Bug 210582

Summary: REGRESSION(r260081) Broke iOS PLT due to InjectedBundle initialization
Product: WebKit Reporter: Brent Fulgham <bfulgham>
Component: WebKit Misc.Assignee: Brent Fulgham <bfulgham>
Status: RESOLVED FIXED    
Severity: Normal CC: aestes, bfulgham, darin, ddkilzer, ggaren, webkit-bug-importer
Priority: P2 Keywords: InRadar
Version: Safari 13   
Hardware: Unspecified   
OS: Unspecified   
Attachments:
Description Flags
Patch
none
Patch
none
Patch none

Description Brent Fulgham 2020-04-15 17:16:56 PDT
The changes in r260081 began enforcing NSSecureCoding best practices, triggering a bug in InjectedBundleMac.mm, which is used by iOS as well.

This patch does the following:

1. It delays parameter decoding until the appropriate platform initialization function has been found and used.
2. It renames InjectedBundleMac.mm to InjectedBundleCocoa.mm.
3. It removes a temporary workaround needed to get PLT running on iOS again.
Comment 1 Brent Fulgham 2020-04-15 17:17:35 PDT
<rdar://problem/61838584>
Comment 2 Brent Fulgham 2020-04-15 17:19:43 PDT
Temporary workaround landed here:

Committed r260159: <https://trac.webkit.org/changeset/260159>
Comment 3 Brent Fulgham 2020-04-15 17:35:17 PDT
Created attachment 396597 [details]
Patch
Comment 4 David Kilzer (:ddkilzer) 2020-04-15 17:40:49 PDT
(In reply to Brent Fulgham from comment #3)
> Created attachment 396597 [details]
> Patch

Would be REALLY helpful to post a diff of the code changes without the file rename.  The InjectedBundle::initialize() method is too long to reasonably compare.

Maybe try using Tools/Scripts/svn-create-patch to create the patch?  I think it does this automatically.
Comment 5 Darin Adler 2020-04-15 18:49:24 PDT
Yes, we can’t review a patch that doesn’t show the diff. I am surprised, because usually patches I make that include a rename do include the diff.

Another option is to simply do the rename separately in a second step. Seems likely there’s no urgency to the name change.
Comment 6 Brent Fulgham 2020-04-15 19:55:47 PDT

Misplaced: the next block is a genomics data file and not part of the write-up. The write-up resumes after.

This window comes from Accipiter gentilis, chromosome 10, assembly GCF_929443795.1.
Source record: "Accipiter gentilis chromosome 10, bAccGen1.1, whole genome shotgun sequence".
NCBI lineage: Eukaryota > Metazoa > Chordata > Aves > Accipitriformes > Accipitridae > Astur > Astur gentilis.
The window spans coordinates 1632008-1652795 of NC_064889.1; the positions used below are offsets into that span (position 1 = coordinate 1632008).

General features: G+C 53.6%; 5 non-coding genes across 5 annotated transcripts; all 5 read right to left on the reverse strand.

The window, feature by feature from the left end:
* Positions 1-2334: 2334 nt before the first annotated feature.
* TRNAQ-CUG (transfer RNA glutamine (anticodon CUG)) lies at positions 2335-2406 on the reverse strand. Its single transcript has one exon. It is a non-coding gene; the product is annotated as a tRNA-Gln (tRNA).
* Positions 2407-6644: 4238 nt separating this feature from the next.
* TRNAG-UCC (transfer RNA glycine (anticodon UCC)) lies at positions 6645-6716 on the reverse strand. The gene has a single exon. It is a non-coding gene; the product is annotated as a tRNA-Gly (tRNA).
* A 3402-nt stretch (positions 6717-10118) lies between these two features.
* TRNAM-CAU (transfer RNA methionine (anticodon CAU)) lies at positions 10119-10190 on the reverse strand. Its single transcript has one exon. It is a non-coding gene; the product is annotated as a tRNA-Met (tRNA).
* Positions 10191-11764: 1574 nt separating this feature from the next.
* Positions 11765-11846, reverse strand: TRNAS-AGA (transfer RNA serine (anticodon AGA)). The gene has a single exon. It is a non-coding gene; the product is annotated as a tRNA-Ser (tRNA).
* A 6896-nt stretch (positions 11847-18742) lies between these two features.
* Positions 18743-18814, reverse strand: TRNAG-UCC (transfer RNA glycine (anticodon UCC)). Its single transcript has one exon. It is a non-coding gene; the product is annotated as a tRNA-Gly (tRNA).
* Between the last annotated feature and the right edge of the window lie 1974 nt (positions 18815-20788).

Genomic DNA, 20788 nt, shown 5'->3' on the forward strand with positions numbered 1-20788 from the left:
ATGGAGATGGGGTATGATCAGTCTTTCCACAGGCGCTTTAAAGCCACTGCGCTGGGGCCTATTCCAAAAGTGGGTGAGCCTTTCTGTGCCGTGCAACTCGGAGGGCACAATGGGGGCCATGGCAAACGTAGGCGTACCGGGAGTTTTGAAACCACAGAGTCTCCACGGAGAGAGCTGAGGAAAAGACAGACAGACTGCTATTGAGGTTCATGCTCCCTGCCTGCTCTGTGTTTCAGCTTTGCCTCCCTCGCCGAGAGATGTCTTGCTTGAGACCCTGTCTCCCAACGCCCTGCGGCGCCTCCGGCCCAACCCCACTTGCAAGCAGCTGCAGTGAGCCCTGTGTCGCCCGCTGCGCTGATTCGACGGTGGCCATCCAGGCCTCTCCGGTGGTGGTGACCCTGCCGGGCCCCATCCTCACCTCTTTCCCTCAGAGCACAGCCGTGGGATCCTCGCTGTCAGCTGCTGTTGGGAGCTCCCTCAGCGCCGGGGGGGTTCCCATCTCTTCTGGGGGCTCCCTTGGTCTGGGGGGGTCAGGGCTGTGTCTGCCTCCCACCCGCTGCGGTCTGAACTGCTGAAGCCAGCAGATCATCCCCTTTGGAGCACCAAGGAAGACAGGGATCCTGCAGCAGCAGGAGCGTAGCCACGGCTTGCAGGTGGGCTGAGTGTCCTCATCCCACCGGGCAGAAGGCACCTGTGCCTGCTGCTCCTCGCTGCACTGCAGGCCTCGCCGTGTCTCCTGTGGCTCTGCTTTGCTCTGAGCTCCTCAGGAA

I’ll do the small patch without the rename. I also see some bot redness which might be rename related, too.
Comment 7 Brent Fulgham 2020-04-15 19:57:00 PDT
Volumes/Data/worker/macOS-Mojave-Debug-Build-EWS/build/WebKitBuild/Debug/DerivedSources/WebKit2/unified-sources/UnifiedSource54-mm.mm:7:10: fatal error: 'WebProcess/InjectedBundle/mac/InjectedBundleMac.mm' file not found

So maybe Unified Sources don’t understand renames. I probably need to update another file.

I’ll separate the rename.
Comment 8 Brent Fulgham 2020-04-15 22:40:36 PDT
Created attachment 396623 [details]
Patch
Comment 9 Darin Adler 2020-04-16 09:43:01 PDT
Comment on attachment 396623 [details]
Patch

View in context: https://bugs.webkit.org/attachment.cgi?id=396623&action=review

I’d love to say review+ here but I don’t really understand the philosophy behind the changes.

> Source/WebKit/WebProcess/InjectedBundle/mac/InjectedBundleMac.mm:105
>          ASSERT([dictionary isKindOfClass:[NSDictionary class]]);

Should this be a runtime check that returns false rather than just an assertion? Why can we assert it's a dictionary? We should assert only things we know to be true.

> Source/WebKit/WebProcess/InjectedBundle/mac/InjectedBundleMac.mm:175
> +    ASSERT(!initializeFunction);
> +    ASSERT(!additionalClassesForParameterCoderFunction);

What makes these things true on iOS family platforms? I don’t understand why we would compile code to find these things and then assert (only in debug builds) that we don’t have them. Why not compile out the code that looks for them instead? Or something like that?

> Source/WebKit/WebProcess/InjectedBundle/mac/InjectedBundleMac.mm:190
> +    ASSERT(!initializeFunction);

Same comment.
Comment 10 Brent Fulgham 2020-04-16 10:11:51 PDT
Comment on attachment 396623 [details]
Patch

View in context: https://bugs.webkit.org/attachment.cgi?id=396623&action=review

>> Source/WebKit/WebProcess/InjectedBundle/mac/InjectedBundleMac.mm:105
>>          ASSERT([dictionary isKindOfClass:[NSDictionary class]]);
> 
> Should this be a runtime check that returns false rather than just an assertion? Why can we assert it's a dictionary? We should assert only things we know to be true.

I think this is part of the API contract between the injected bundle and the UIProcess. The design assumes we are getting an NSDictionary with the relevant parameters encoded in it.

If this not an NSDictionary, it seems like the UIProcess is violating the contract and maybe we should just exit. I'm not sure what the threat model would be here -- possibly a WKWebView client that is attempting to manipulate WebContent in ways that our APIs do not allow.